Vitamin E is a fat-soluble vitamin.
Vitamin E is an antioxidant. This means it protects body tissue from damage caused by substances called free radicals, which can harm cells, tissues, and organs. They are believed to play a role in certain conditions related to aging.
The body also needs vitamin E to help keep the immune system strong against viruses and bacteria.
Vitamin E is also important in the formation of red blood cells and it helps the body use vitamin K. It also helps widen blood vessels and keep blood from clotting inside them.
Cells use vitamin E to interact with each other and carry out many important functions.
Whether vitamin E can prevent cancer, heart disease, dementia, liver disease, and stroke still requires further research.
The best way to get the daily requirement of vitamin E is by eating food sources. Vitamin E is found in the following foods:
Products made from these foods, such as margarine, also contain vitamin E.
Eating vitamin E in foods is not risky or harmful. However, high doses of vitamin E supplements might increase the risk for bleeding and serious bleeding in the brain.
High levels of vitamin E may also increase the risk of birth defects.
Low intake may lead to hemolytic anemia.
The Recommended Dietary Allowance (RDA) for vitamins reflect how much of each vitamin most people should get each day.
The Food and Nutrition Board at the Institute of Medicine Recommended Intakes for individuals for vitamin E:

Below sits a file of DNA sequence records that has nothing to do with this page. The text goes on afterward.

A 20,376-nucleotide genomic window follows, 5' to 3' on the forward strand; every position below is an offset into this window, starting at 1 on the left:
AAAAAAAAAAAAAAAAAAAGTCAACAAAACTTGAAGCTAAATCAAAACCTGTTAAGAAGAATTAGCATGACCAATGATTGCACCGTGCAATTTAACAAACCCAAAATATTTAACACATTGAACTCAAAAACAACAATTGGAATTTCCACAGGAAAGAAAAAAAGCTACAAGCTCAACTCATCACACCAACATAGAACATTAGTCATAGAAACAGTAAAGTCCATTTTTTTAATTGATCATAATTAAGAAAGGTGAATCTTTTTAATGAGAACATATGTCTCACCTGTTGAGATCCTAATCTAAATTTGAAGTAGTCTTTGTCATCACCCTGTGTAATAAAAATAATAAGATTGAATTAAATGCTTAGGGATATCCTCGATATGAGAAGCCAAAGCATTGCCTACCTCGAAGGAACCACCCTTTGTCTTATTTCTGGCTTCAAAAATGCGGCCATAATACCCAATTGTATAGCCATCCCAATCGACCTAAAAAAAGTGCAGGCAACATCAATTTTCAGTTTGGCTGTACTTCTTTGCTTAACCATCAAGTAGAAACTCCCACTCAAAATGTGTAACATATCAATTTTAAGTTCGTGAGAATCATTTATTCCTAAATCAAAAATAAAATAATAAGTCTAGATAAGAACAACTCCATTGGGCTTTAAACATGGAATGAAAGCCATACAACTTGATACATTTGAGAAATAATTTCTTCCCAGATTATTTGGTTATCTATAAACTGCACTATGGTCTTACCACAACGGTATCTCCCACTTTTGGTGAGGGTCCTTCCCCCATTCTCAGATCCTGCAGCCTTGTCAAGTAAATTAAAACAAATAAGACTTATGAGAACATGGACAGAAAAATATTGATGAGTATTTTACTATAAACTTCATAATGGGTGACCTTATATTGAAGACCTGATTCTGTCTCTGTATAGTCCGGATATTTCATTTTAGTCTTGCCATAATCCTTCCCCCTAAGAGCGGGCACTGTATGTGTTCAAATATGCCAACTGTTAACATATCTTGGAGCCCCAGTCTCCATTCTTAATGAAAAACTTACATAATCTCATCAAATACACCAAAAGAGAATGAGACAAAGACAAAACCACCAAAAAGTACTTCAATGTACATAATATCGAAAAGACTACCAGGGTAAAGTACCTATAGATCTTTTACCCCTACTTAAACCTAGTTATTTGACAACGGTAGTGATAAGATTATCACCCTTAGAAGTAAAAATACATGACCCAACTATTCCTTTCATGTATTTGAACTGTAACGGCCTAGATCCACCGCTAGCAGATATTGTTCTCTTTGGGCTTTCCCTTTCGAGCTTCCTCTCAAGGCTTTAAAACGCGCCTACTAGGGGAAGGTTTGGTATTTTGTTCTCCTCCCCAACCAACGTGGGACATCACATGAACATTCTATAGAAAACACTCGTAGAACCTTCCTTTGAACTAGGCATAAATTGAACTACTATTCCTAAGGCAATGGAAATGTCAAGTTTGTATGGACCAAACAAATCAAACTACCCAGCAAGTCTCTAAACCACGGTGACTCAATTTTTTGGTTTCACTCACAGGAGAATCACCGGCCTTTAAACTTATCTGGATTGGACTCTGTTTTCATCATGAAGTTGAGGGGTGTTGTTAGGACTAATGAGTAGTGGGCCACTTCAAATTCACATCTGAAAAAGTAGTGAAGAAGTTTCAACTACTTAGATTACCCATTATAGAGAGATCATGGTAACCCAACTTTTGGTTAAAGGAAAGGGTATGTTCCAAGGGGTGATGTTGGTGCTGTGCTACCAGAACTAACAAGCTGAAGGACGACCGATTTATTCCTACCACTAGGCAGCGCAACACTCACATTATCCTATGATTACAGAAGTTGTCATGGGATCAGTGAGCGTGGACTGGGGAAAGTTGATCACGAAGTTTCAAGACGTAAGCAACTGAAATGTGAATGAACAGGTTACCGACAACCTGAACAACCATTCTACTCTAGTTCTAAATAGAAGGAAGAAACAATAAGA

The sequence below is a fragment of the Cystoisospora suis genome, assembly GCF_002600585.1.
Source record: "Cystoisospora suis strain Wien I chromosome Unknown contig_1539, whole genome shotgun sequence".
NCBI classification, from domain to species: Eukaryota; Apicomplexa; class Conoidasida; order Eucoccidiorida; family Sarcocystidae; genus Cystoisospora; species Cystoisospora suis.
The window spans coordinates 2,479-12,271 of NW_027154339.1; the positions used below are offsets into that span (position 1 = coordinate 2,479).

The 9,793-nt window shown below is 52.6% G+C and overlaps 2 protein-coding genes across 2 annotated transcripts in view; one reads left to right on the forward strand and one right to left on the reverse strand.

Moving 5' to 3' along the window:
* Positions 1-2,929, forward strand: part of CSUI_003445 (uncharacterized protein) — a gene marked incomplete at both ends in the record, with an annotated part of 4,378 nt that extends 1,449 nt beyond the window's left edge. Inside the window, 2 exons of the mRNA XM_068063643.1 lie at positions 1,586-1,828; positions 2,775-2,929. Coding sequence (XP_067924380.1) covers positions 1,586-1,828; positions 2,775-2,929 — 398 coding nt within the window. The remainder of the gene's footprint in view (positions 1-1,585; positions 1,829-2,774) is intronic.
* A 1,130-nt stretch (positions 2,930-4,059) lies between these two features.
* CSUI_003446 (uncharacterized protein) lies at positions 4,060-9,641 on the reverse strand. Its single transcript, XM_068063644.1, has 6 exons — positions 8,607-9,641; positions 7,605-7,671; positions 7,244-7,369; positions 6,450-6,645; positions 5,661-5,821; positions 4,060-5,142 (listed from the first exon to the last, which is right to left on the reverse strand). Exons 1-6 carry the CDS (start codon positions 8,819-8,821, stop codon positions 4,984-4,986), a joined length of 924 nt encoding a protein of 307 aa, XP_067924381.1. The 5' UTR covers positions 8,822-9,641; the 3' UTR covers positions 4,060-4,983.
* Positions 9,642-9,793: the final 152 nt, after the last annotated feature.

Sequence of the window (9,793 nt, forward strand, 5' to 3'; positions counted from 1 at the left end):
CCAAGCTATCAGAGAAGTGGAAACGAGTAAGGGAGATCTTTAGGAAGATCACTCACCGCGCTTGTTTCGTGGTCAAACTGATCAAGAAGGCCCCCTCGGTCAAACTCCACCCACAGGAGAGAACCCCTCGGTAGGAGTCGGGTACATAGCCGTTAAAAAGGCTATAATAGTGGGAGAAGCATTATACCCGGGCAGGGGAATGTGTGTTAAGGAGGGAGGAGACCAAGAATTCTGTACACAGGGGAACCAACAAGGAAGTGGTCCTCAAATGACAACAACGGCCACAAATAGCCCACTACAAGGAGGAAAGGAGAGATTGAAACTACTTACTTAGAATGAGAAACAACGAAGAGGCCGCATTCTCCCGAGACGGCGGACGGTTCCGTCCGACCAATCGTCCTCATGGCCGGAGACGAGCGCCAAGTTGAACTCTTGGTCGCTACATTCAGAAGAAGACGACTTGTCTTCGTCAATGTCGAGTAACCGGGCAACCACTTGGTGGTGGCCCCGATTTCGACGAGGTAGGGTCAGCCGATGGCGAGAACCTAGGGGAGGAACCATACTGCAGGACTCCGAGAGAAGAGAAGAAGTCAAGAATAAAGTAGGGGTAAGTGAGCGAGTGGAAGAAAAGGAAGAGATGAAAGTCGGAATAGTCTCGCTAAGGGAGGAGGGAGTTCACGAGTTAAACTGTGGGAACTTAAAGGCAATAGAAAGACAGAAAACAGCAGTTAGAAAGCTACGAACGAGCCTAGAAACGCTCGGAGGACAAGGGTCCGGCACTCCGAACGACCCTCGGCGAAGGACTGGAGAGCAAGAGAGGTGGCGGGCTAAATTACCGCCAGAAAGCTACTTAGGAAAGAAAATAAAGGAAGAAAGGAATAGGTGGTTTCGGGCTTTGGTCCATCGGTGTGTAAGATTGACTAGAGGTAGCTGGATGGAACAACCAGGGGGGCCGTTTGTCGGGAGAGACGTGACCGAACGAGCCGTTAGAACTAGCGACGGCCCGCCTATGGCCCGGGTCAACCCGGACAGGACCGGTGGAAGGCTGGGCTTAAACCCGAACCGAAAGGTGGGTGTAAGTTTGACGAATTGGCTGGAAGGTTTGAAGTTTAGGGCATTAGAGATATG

Infants (adequate intake of vitamin E)
Adolescents and adults
Ask your health care provider which amount is best for you.
The highest safe level of vitamin E supplements for adults is 1,500 IU/day for natural forms of vitamin E, and 1,000 IU/day for the man-made (synthetic) form.
Institute of Medicine. Food and Nutrition Board. Dietary Reference Intakes for Vitamin C, Vitamin E, Selenium, and Carotenoids. National Academies Press. Washington, DC, 2000. PMID: 25077263 www.ncbi.nlm.nih.gov/pubmed/25077263.
Mason JB. Vitamins, trace minerals, and other micronutrients. In: Goldman L, Schafer AI, eds. Goldman-Cecil Medicine. 25th ed. Philadelphia, PA: Elsevier Saunders; 2016:chap 218.
Salwen MJ. Vitamins and trace elements. In: McPherson RA, Pincus MR, eds. Henry's Clinical Diagnosis and Management by Laboratory Methods. 23rd ed. St Louis, MO: Elsevier; 2017:chap 26.
Review Date: 1/7/2017
Reviewed By: Emily Wax, RD, The Brooklyn Hospital Center, Brooklyn, NY. Also reviewed by David Zieve, MD, MHA, Medical Director, Brenda Conaway, Editorial Director, and the A.D.A.M. Editorial team.
The information provided herein should not be used during any medical emergency or for the diagnosis or treatment of any medical condition. A licensed medical professional should be consulted for diagnosis and treatment of any and all medical conditions. Call 911 for all medical emergencies. Links to other sites are provided for information only -- they do not constitute endorsements of those other sites. © 1997- A.D.A.M., Inc. Any duplication or distribution of the information contained herein is strictly prohibited.